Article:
14. Anti-inflammatory and blood stasis activities of essential oil extracted from Artemisia argyi leaf in animals.

    Science.gov (United States)

    Ge, Yue-Bin; Wang, Zhi-Gang; Xiong, Ying; Huang, Xian-Ju; Mei, Zhi-Nan; Hong, Zong-Guo

    2016-07-01

    Artemisia argyi leaf is a well-known species in traditional Chinese medicine. However, the anti-inflammatory and activating blood stasis activities of its essential oil (AAEO) have not been explored in vivo. The present study measured the contents of three chemical components by gas chromatography (GC). The anti-acute inflammatory effects of AAEO were investigated in dimethyl benzene, glacial acetic acid and carrageenan-induced animals through skin administration or by oral gavage, respectively. The effects of AAEO on haemorheology were studied in a rat acute blood stasis model. The contents of eucalyptol, camphor and borneol in AAEO were 254.4, 51.6 and 58.7 mg/g, respectively. All dosages of AAEO by skin administration significantly decreased the swelling in dimethyl benzene-induced ear oedema and carrageenan-induced paw oedema, and reduced the permeability in glacial acetic acid-induced abdominal blood capillary (p < 0.01). Meanwhile, haemorheology indexes such as whole blood viscosity and the erythrocyte aggregation index significantly decreased only in the high dosage group. In addition, the effects of AAEO by oral gavage were weaker than skin administration at the medium dose in the experiments. It suggests that AAEO has better absorption bioavailability and pharmacological effects through skin administration due to the better skin permeability of essential oil than gastrointestinal absorption.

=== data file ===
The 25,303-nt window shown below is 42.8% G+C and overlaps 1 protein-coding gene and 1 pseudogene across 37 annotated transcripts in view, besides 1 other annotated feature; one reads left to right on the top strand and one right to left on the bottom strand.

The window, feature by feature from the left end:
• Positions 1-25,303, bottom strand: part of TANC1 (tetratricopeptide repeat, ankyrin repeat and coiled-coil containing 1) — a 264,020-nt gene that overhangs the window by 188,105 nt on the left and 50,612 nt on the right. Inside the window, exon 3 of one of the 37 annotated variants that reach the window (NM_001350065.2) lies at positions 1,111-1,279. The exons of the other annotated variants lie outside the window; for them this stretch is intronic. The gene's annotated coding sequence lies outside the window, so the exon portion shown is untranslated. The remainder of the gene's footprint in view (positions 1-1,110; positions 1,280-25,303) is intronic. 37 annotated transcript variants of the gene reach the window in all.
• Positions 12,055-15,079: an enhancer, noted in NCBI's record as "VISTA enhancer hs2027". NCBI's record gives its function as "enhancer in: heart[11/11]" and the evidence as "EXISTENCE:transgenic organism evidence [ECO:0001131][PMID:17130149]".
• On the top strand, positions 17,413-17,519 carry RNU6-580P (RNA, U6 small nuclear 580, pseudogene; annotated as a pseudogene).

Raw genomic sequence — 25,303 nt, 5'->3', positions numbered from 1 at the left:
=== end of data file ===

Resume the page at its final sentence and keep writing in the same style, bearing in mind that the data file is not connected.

15. In vitro analysis of immunoprotective effects of topical sunscreens.

    Science.gov (United States)

    Degwert, J; Pape, W; Hoppe, U

    1994-08-01

    The aim of this study was to evaluate procedures for the assessment of the immunoprotective capacities of topical sunscreens, using cell cultures. The exposure of humans to solar or ultraviolet radiation has been shown to induce numerous changes at the level of the immunoresponsiveness of the skin, which could be described as immune suppression. In this study, a sunscreen containing the commercially available UVB filters octyl triazone, phenylbenzimidazole sulfonic acid and methylbenzylidene camphor, was tested because of its capacity to protect from the immunosuppressive effects of UVB radiation. In contrast to control suncreens with a comparable sun protector factor (SPF), but that did not contain the UVB-filter octyl triazone, the immunoprotective sunscreen protected from two forms of immune suppression as assessed in vitro. Expression of the immune-relevant cellular communication structure intercellular adhesion molecule-1 is decreased on the cell surface of epidermal cells under the influence of UVB. This effect of immune suppression is totally abolished by the immunoprotective capacity of the tested sunscreen, as monitored cytofluorometrically. The mixed-lymphocyte reaction (MLR) was also used to assess the protective capacities of sunscreens against UVB-radiation-induced suppression of the immune response. Again, this UVB-induced suppression of the MLR was prevented by the sunscreen containing octyl triazone. In summary, the results of this study demonstrate the usefulness of the above-mentioned methods for the in vitro evaluation of the immunoprotective properties of topical sunscreens.